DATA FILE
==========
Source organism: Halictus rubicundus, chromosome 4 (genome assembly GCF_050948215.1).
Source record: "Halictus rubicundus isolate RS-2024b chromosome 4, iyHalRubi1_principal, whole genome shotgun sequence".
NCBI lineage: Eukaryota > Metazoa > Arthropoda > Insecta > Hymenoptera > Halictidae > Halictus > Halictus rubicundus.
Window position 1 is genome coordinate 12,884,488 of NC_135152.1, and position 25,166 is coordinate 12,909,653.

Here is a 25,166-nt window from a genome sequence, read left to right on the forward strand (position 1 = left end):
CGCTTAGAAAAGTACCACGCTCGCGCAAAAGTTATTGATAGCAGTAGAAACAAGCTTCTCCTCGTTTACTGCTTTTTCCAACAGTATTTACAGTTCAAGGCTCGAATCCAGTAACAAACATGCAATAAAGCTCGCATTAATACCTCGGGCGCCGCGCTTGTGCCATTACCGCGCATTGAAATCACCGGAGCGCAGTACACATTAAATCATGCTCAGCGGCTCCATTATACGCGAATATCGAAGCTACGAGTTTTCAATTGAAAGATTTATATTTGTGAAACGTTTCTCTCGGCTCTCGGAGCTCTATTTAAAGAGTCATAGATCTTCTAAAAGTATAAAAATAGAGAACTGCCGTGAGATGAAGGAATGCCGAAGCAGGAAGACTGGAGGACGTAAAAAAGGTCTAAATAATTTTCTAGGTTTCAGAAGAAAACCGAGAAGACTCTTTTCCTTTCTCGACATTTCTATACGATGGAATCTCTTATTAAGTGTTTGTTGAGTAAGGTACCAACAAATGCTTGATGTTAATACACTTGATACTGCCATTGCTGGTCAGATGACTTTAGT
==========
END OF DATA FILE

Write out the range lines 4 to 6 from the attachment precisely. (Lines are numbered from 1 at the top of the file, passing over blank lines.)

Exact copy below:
Window position 1 is genome coordinate 12,884,488 of NC_135152.1, and position 25,166 is coordinate 12,909,653.

Here is a 25,166-nt window from a genome sequence, read left to right on the forward strand (position 1 = left end):
CGCTTAGAAAAGTACCACGCTCGCGCAAAAGTTATTGATAGCAGTAGAAACAAGCTTCTCCTCGTTTACTGCTTTTTCCAACAGTATTTACAGTTCAAGGCTCGAATCCAGTAACAAACATGCAATAAAGCTCGCATTAATACCTCGGGCGCCGCGCTTGTGCCATTACCGCGCATTGAAATCACCGGAGCGCAGTACACATTAAATCATGCTCAGCGGCTCCATTATACGCGAATATCGAAGCTACGAGTTTTCAATTGAAAGATTTATATTTGTGAAACGTTTCTCTCGGCTCTCGGAGCTCTATTTAAAGAGTCATAGATCTTCTAAAAGTATAAAAATAGAGAACTGCCGTGAGATGAAGGAATGCCGAAGCAGGAAGACTGGAGGACGTAAAAAAGGTCTAAATAATTTTCTAGGTTTCAGAAGAAAACCGAGAAGACTCTTTTCCTTTCTCGACATTTCTATACGATGGAATCTCTTATTAAGTGTTTGTTGAGTAAGGTACCAACAAATGCTTGATGTTAATACACTTGATACTGCCATTGCTGGTCAGATGACTTTAGT